• N. J. Mireles

J-1 Visas and the Big Question: Does 212(e) or the 2-Year Home Residency Requirement Apply?


Section 212(e) of the Immigration and Nationality Act (INA) states that J-1 exchange visitors must return to their country of citizenship or the last place they resided in at least two years prior to obtaining an H or L visa. This requirement will apply to individuals who are seeking permanent residency that are in an exchange program with medical training, funding from the government or their home country, or if the program is on the Skills list of their home country or last residence. The J-1 Skills List is a list of skills shortage fields separated by country. The Skills List determines if an J-1 exchange visitor is subject to the 2-year home residency requirement.

Attorneys will use the following three steps to determine whether an applicant will need to participate in the two-year home residency requirement;

Step 1: Determine the Applicable Skills List

The first step is to find the Skills List that was in place when the J visitor entered the United States with active status. If the visitor cannot find their home country on the skills list for the corresponding year, INA §212(e) does not apply to them. In this case, the only time INA §212(e) will apply to them is when the individuals country was on the list for any subject code.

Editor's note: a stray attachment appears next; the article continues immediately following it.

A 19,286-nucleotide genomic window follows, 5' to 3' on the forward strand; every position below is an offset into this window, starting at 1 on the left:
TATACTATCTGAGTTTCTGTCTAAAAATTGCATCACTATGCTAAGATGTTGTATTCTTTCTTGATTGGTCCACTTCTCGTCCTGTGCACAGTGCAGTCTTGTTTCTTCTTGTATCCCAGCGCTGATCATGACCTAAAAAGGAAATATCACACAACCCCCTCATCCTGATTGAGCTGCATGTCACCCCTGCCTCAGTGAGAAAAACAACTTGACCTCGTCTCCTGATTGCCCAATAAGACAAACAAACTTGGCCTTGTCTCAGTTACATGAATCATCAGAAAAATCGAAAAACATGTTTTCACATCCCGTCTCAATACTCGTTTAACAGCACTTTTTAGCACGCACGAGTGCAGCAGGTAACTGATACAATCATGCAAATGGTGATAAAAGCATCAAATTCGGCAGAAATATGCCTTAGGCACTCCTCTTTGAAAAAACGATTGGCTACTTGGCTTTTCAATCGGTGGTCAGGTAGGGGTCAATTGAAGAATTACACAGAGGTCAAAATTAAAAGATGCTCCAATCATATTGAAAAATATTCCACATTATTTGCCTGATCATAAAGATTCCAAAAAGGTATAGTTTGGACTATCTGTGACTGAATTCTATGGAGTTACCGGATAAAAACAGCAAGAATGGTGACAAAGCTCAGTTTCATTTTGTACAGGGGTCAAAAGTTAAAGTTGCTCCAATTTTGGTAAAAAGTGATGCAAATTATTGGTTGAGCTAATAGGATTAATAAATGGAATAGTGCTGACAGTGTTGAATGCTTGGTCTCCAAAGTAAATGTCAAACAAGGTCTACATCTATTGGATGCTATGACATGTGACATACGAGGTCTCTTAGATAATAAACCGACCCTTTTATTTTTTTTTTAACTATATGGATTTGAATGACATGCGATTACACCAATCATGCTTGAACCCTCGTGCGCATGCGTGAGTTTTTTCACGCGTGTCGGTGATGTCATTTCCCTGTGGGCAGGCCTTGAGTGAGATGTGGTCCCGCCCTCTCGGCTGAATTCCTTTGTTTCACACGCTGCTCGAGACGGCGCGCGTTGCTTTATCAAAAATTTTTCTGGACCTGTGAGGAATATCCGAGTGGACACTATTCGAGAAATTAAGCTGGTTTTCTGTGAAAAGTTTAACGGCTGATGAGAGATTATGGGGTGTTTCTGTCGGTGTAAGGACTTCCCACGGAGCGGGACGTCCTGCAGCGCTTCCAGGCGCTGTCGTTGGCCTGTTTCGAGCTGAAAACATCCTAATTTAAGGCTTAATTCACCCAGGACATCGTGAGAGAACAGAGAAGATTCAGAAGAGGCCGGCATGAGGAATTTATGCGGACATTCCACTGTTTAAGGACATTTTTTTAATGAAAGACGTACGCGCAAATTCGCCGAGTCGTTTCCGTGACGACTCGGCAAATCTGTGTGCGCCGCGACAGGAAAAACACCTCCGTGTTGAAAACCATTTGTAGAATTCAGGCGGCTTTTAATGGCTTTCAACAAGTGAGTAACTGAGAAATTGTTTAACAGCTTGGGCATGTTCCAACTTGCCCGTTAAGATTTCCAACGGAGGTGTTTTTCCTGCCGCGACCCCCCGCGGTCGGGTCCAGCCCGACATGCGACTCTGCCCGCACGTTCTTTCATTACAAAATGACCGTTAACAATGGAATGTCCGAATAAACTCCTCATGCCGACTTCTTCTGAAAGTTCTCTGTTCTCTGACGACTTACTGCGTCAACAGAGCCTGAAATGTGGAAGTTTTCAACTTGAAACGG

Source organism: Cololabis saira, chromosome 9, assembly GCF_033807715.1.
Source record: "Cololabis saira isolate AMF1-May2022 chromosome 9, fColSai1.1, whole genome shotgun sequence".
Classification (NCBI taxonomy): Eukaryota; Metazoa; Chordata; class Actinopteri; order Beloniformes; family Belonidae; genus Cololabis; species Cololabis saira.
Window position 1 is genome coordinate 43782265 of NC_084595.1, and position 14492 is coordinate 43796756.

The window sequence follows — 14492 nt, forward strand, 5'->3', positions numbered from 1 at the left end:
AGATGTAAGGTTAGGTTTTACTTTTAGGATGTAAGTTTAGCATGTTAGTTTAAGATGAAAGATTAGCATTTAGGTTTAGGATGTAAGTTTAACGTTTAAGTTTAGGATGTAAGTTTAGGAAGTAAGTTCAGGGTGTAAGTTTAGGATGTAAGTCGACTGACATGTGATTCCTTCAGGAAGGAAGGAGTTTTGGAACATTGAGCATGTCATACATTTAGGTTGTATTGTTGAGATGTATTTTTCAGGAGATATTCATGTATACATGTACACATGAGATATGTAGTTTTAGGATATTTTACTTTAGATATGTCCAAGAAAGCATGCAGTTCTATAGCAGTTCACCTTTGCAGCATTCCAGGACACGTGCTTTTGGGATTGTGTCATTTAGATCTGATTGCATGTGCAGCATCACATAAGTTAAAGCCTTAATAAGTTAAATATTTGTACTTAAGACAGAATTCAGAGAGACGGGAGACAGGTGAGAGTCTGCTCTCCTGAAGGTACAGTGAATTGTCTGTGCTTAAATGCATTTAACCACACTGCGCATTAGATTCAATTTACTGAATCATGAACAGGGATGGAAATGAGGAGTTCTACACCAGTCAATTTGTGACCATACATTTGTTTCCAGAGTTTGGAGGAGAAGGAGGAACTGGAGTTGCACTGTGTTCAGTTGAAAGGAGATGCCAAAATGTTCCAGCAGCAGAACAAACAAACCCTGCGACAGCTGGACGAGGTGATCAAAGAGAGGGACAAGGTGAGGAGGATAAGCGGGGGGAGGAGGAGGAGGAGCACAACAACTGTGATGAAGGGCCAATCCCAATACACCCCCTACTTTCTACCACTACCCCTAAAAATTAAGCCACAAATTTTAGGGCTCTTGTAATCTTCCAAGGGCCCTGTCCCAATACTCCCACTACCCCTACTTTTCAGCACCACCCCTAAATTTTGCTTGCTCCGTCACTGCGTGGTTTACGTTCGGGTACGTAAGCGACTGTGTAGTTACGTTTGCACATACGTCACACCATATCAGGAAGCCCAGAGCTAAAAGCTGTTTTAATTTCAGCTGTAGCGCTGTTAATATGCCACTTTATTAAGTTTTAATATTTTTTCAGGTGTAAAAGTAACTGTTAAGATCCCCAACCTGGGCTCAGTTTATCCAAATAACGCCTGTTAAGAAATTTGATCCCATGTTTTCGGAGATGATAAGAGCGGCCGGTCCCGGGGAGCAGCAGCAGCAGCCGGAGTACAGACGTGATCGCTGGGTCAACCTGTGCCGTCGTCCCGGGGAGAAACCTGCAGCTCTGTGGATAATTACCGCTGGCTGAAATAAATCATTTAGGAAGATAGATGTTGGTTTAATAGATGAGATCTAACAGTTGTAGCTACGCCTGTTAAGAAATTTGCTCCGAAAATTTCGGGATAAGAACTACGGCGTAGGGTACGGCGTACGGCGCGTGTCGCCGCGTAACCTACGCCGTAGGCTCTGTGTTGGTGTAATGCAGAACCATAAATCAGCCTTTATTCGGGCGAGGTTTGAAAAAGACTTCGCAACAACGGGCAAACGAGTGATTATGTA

Step 2: Determine the Applicable Country

The applicable country will always be the country that the individual has citizenship of unless they were living in a different country prior to coming into the US on a J-1 visa. The prior residency does not apply if the visitor was in another country as a student, tourist, or any transitional title. If their country is not on the Skills List, they are exempt from the requirement.

Step 3: Determine Whether the Exchange Visitor’s Program Field is on the Skills List

If the exchange visitors country is found on the Skills List, the next step is to check for the program field is on that countries list. These are found in section four of Form IAP-66 and Form DS-2019. If the program code is not rightfully listed on the form, another code could possibly be applied.

If you have any questions regarding the J-1 Skills List, please contact Attorney Nicholas J. Mireles, Esq. at Attorney@loonjm.com.

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